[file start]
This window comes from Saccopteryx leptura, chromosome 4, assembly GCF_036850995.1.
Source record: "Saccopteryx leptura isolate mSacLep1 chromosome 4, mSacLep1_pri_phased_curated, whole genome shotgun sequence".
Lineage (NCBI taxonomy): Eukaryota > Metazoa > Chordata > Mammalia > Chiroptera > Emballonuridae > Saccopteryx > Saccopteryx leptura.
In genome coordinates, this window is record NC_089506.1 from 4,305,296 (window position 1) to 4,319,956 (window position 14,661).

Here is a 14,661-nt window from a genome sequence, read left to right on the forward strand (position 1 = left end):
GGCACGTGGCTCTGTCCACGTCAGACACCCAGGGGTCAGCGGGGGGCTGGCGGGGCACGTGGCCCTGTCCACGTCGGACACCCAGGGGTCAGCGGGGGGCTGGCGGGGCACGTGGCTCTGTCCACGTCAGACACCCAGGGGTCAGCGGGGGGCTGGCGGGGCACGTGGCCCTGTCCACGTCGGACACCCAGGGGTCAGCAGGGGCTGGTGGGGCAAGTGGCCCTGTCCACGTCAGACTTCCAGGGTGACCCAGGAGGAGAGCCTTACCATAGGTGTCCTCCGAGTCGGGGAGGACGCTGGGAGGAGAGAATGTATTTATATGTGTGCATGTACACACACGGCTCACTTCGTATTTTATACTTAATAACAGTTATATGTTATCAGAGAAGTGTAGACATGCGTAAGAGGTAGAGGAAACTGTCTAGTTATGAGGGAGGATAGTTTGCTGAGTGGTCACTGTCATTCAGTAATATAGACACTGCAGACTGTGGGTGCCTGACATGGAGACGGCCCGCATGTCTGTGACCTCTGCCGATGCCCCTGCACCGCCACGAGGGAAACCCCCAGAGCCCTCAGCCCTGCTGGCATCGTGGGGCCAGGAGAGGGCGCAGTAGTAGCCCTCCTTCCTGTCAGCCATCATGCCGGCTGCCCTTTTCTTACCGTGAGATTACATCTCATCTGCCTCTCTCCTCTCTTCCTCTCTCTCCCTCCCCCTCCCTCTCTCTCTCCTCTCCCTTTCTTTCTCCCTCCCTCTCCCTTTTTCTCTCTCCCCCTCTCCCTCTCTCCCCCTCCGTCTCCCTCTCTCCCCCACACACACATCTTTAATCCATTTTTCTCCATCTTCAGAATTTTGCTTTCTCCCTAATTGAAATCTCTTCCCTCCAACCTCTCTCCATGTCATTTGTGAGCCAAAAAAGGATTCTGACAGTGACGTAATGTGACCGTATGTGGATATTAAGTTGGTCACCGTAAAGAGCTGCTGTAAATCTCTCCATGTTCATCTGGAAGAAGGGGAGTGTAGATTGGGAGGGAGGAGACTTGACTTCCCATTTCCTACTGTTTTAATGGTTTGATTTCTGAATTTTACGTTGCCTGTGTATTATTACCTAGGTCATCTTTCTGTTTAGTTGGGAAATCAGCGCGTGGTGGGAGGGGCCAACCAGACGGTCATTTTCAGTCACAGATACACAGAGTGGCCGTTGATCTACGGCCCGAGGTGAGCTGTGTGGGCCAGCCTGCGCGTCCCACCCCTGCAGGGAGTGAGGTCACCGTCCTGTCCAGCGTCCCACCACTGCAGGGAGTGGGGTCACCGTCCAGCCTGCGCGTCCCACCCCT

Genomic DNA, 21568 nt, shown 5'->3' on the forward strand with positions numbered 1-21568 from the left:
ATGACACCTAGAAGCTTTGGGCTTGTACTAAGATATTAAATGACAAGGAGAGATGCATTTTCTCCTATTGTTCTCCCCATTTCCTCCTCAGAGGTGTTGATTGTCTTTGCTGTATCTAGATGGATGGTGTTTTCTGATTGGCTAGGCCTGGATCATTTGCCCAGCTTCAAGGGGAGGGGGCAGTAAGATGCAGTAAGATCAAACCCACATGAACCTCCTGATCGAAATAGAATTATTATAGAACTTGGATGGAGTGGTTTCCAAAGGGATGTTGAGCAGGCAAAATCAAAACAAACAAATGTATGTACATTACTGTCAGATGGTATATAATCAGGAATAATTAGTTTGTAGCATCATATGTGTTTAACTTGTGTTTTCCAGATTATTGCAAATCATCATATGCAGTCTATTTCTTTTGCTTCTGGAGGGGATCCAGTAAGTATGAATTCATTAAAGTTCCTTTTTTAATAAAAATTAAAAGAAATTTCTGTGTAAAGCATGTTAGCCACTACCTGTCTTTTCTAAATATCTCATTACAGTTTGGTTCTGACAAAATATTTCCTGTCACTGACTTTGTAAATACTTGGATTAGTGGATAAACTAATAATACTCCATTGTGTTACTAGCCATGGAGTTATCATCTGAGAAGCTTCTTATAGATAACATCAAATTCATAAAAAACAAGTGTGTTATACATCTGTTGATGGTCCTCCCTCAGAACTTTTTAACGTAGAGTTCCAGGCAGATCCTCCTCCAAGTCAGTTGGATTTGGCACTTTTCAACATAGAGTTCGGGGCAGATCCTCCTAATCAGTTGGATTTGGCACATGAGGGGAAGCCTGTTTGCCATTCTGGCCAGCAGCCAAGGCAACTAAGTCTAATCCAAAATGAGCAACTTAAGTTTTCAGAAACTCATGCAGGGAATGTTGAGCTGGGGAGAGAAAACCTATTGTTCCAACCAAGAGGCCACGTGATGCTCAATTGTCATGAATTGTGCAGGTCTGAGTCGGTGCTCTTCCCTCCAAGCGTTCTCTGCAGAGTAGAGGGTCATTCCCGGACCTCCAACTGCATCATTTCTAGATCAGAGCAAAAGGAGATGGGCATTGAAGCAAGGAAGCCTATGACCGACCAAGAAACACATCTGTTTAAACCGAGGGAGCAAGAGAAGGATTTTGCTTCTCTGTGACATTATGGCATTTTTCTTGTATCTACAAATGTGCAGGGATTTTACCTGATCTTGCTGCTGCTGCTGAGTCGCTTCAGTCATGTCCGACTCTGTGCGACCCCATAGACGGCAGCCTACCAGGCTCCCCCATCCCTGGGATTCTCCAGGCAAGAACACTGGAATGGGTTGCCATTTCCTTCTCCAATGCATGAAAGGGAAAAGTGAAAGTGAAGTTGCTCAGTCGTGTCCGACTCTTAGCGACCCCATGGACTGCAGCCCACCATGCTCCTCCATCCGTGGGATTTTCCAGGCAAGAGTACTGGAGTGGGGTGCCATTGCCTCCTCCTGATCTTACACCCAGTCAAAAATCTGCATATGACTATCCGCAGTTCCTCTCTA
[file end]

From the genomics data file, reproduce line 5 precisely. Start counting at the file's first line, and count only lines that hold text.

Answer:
Here is a 14,661-nt window from a genome sequence, read left to right on the forward strand (position 1 = left end):